Nuclear Icon  Bruce Units 1 and 2 1,552 MW
Gas/Oil Icon York Energy Centre 438 MW
2011
Wind Icon  Greenwich Wind Farm 99 MW
Wind Icon Gosfield Wind 50 MW
Wind Icon Raleigh Wind Energy Centre (Dillon) 78 MW
Coal Icon  Nanticoke Units 1 and 2 shutdown -980 MW
2010
Gas/Oil Icon Thorold cogeneration 287 MW
Gas/Oil Icon Halton Hills Generating Station 705 MW
Coal Icon  Nanticoke and Lambton unit shutdowns -1,950 MW
Biomass Icon Conversion of Fort Frances to biofuel 47 MW
Wind Icon  Talbot Wind Farm (Spence) 99 MW
Wind Icon Kruger Energy Chatham Wind (Portalma T3) 101 MW
2009
Gas/Oil Icon  St. Claire Energy Centre 678 MW
Gas/Oil Icon  Portlands Energy Centre (Combined Cycle) 246 MW
Gas/Oil Icon  Goreway Station 942 MW
Hydro Icon   Beck Unit 7 conversion 69 MW
Hydro Icon  Beck 2 upgrades 68 MW
Wind Icon   Enbridge Ontario Wind Farm (Underwood) 182 MW
Wind Icon  Wolfe Island Wind Farm 198 MW
Gas/Oil Icon   East Windsor Cogeneration 100 MW
2008
Gas/Oil Icon  Portlands Energy Centre (Simple Cycle) 394 MW
Gas/Oil Icon  Greenfield Energy Centre 1,153 MW
Hydro Icon   Umbata Falls 24 MW
Wind Icon Kruger Energy Port Alma (T1) Wind Project (Portalma T1) 101 MW
Wind Icon Melancthon II (Amaranth) 132 MW
2007
Hydro Icon   Abitibi Canyon (Upgrades) 20 MW
Wind Icon   Ripley Wind 76 MW
2006
Gas/Oil Icon   Greater Toronto Airport Authority 117 MW
Wind Icon   Melancthon Wind (Amaranth) 68 MW
Wind Icon   Kingsbridge 40 MW
Wind Icon  Erie Shores Wind Farm (Port Burwell) 99 MW
Wind Icon  Prince Wind 99 MW
Wind Icon  Prince II Wind 90 MW
2005
Nuclear Icon  Pickering Unit 1  515 MW
Coal Icon  Lakeview (Retirement)  -1,130 MW
2004
Nuclear Icon  Bruce Unit 3 782 MW
Gas/Oil Icon Brighton Beach 580 MW
Gas/Oil Icon Kirkland Lake 32 MW
Hydro Icon  Beck and Kipling (Upgrades) 80 MW
2003
Nuclear Icon Pickering Unit 4 515 MW
Nuclear Icon Bruce Unit 4 770 MW

Note:

An asterisk (*) denotes the project has achieved commercial operation  but has not met all the commissioning requirements of the IESO.

Some facilities have been combined in name (resulting in an increase in capacity) or have changed their name from when being first registered into the system. The list above is the original record when they first commissioned onto the system. The Generator Output and Capability Report includes a list of all facilities over 20 MW and their current output connected to the IESO-controlled grid.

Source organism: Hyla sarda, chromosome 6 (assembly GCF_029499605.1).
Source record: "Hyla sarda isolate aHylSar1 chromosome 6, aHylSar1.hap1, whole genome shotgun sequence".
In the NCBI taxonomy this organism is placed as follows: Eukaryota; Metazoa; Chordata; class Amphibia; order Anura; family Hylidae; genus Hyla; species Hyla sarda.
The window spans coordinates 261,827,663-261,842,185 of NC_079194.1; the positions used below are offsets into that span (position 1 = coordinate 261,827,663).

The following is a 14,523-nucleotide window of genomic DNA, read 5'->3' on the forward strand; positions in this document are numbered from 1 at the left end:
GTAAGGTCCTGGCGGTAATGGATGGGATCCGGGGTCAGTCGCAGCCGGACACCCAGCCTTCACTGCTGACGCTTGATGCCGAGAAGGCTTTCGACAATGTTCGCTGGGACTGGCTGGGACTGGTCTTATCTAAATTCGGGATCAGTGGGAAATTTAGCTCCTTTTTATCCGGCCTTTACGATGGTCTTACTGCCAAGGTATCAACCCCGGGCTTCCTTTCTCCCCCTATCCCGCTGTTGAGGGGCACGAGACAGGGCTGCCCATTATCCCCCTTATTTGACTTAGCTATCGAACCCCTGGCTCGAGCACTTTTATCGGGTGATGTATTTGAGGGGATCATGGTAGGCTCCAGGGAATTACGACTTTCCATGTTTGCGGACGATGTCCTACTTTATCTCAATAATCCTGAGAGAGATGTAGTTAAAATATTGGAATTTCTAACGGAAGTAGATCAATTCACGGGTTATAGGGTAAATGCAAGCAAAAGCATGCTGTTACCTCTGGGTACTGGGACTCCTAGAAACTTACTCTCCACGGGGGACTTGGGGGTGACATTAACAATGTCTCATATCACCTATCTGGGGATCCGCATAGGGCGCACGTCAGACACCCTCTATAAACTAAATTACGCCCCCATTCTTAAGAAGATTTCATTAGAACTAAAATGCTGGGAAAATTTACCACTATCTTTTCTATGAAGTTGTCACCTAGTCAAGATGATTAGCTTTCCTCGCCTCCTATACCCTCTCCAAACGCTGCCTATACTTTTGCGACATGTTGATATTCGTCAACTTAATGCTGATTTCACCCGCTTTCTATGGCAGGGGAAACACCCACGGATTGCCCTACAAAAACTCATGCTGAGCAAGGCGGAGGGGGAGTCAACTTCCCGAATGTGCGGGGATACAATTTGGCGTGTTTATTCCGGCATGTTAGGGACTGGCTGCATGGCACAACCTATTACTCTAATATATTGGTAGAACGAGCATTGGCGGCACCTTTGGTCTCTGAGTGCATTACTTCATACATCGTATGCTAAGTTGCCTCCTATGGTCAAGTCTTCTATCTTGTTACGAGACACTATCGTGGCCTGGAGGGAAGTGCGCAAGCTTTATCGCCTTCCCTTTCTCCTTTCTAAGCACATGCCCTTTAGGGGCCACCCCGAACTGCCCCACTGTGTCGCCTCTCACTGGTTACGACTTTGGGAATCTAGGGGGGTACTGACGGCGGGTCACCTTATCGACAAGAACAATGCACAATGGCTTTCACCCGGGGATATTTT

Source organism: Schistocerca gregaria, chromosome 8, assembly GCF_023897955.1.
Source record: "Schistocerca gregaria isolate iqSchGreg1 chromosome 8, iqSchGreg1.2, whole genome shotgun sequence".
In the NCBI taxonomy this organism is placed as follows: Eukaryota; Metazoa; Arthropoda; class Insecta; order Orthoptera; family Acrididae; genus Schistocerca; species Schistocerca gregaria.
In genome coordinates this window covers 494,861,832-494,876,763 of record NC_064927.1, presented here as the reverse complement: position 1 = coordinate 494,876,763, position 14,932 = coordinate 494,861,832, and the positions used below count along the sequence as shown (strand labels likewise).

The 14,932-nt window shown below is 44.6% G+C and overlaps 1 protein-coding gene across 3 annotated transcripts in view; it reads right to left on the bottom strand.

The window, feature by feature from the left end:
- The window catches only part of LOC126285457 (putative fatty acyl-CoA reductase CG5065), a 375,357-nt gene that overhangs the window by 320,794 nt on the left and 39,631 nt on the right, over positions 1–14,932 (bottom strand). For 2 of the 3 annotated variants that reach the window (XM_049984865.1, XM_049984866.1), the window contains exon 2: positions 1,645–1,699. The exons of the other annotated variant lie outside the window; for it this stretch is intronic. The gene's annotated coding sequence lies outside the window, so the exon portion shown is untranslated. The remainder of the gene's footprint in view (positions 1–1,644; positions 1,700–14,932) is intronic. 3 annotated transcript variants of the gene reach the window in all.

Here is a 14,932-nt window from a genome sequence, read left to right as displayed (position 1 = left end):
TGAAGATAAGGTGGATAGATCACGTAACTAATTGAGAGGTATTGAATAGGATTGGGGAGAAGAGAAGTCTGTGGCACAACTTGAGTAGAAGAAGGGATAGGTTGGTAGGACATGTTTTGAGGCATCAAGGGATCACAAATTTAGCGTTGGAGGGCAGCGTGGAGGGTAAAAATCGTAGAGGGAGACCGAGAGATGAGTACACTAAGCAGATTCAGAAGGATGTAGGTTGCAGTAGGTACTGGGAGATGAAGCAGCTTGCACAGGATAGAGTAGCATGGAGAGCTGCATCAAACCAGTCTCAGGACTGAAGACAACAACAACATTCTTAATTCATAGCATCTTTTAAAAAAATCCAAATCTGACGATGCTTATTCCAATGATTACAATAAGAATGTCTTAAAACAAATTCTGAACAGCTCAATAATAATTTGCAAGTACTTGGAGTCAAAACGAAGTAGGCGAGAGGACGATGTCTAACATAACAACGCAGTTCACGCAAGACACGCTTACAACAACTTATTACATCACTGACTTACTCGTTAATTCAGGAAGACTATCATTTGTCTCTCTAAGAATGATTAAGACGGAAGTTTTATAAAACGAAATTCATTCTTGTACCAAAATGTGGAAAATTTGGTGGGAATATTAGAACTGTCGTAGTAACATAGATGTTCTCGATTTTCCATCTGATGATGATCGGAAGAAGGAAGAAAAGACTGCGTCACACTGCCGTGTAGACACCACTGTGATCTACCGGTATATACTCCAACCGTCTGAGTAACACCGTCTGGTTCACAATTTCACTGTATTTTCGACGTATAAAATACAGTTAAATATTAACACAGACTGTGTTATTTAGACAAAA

Nuclear Power Generating Stations

Nuclear power represents approximately 13,000 MW or over 30 percent of Ontario's installed generation capacity. Ontario's three nuclear facilities typically produce about 60 percent of the province's electricity.

Read more about Ontario's nuclear power generating stations.

Site

Bruce

Darlington

Pickering

Location

Kincardine

Clarington

Pickering

Installed Capacity

6,300 MW

3,500 MW

3,100 MW

Number of Units

8

4

6

Operator

Bruce Power

Ontario Power Generation

Ontario Power Generation

Refurbishment and Continued Operations Schedule

Two units (1 & 2) were refurbished and brought back into service in 2012. The IESO signed an agreement with Bruce Power in December 2015, securing 6,300 MW of electricity and enabling the refurbishment of the remaining six units, beginning in 2020.

OPG started the refurbishment of the first unit at the Darlington station in October 2016. Darlington refurbishment is scheduled for completion by 2026.

Two units will be retired at the end of 2022 and four units will be retired at the end of 2024.

Cost Recovery

Generation contract with IESO.*

Regulated rates set by Ontario Energy Board.

Regulated rates set by Ontario Energy Board

*Key elements of the Bruce Power Agreement

Read the news release, backgrounder and key elements on the Amended and Restated Bruce Power Refurbishment Implementation Agreement.

For reasons of commercial confidentiality, certain exhibits related to the Contract have been kept confidential. For example, detailed estimates of component costs are not included in the above documents. If released, this information could influence the costs that Bruce Power's contractors bid for specific projects and jeopardize Bruce Power's commercial position.